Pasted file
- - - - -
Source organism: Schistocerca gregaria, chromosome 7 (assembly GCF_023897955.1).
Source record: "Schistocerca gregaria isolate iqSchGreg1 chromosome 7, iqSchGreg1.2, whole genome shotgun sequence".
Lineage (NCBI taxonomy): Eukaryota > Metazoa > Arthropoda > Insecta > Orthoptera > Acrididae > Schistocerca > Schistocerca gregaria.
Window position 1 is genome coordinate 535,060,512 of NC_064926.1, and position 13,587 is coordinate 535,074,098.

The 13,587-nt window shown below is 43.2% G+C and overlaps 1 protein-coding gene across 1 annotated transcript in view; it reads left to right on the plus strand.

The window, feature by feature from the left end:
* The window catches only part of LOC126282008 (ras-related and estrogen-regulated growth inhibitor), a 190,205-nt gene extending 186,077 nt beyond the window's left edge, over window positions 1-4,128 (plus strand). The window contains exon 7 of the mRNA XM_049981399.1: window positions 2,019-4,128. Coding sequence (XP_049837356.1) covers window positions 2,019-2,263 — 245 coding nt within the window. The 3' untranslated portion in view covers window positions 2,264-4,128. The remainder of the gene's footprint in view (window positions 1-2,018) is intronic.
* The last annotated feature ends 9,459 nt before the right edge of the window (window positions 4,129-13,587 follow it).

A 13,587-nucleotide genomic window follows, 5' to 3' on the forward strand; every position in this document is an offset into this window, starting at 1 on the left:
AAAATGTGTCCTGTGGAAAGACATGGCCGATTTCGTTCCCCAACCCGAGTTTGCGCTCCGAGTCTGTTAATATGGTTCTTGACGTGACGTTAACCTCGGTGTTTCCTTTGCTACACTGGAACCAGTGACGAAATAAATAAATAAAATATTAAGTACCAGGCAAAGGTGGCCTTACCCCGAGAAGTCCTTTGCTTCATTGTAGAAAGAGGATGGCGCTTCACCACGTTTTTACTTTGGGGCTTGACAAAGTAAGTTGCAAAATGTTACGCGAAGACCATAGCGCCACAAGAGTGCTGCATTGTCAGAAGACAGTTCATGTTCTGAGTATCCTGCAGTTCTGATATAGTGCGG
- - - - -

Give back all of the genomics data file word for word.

Source organism: Schistocerca gregaria, chromosome 7 (assembly GCF_023897955.1).
Source record: "Schistocerca gregaria isolate iqSchGreg1 chromosome 7, iqSchGreg1.2, whole genome shotgun sequence".
Lineage (NCBI taxonomy): Eukaryota > Metazoa > Arthropoda > Insecta > Orthoptera > Acrididae > Schistocerca > Schistocerca gregaria.
Window position 1 is genome coordinate 535,060,512 of NC_064926.1, and position 13,587 is coordinate 535,074,098.

The 13,587-nt window shown below is 43.2% G+C and overlaps 1 protein-coding gene across 1 annotated transcript in view; it reads left to right on the plus strand.

The window, feature by feature from the left end:
* The window catches only part of LOC126282008 (ras-related and estrogen-regulated growth inhibitor), a 190,205-nt gene extending 186,077 nt beyond the window's left edge, over window positions 1-4,128 (plus strand). The window contains exon 7 of the mRNA XM_049981399.1: window positions 2,019-4,128. Coding sequence (XP_049837356.1) covers window positions 2,019-2,263 — 245 coding nt within the window. The 3' untranslated portion in view covers window positions 2,264-4,128. The remainder of the gene's footprint in view (window positions 1-2,018) is intronic.
* The last annotated feature ends 9,459 nt before the right edge of the window (window positions 4,129-13,587 follow it).

A 13,587-nucleotide genomic window follows, 5' to 3' on the forward strand; every position in this document is an offset into this window, starting at 1 on the left:
AAAATGTGTCCTGTGGAAAGACATGGCCGATTTCGTTCCCCAACCCGAGTTTGCGCTCCGAGTCTGTTAATATGGTTCTTGACGTGACGTTAACCTCGGTGTTTCCTTTGCTACACTGGAACCAGTGACGAAATAAATAAATAAAATATTAAGTACCAGGCAAAGGTGGCCTTACCCCGAGAAGTCCTTTGCTTCATTGTAGAAAGAGGATGGCGCTTCACCACGTTTTTACTTTGGGGCTTGACAAAGTAAGTTGCAAAATGTTACGCGAAGACCATAGCGCCACAAGAGTGCTGCATTGTCAGAAGACAGTTCATGTTCTGAGTATCCTGCAGTTCTGATATAGTGCGG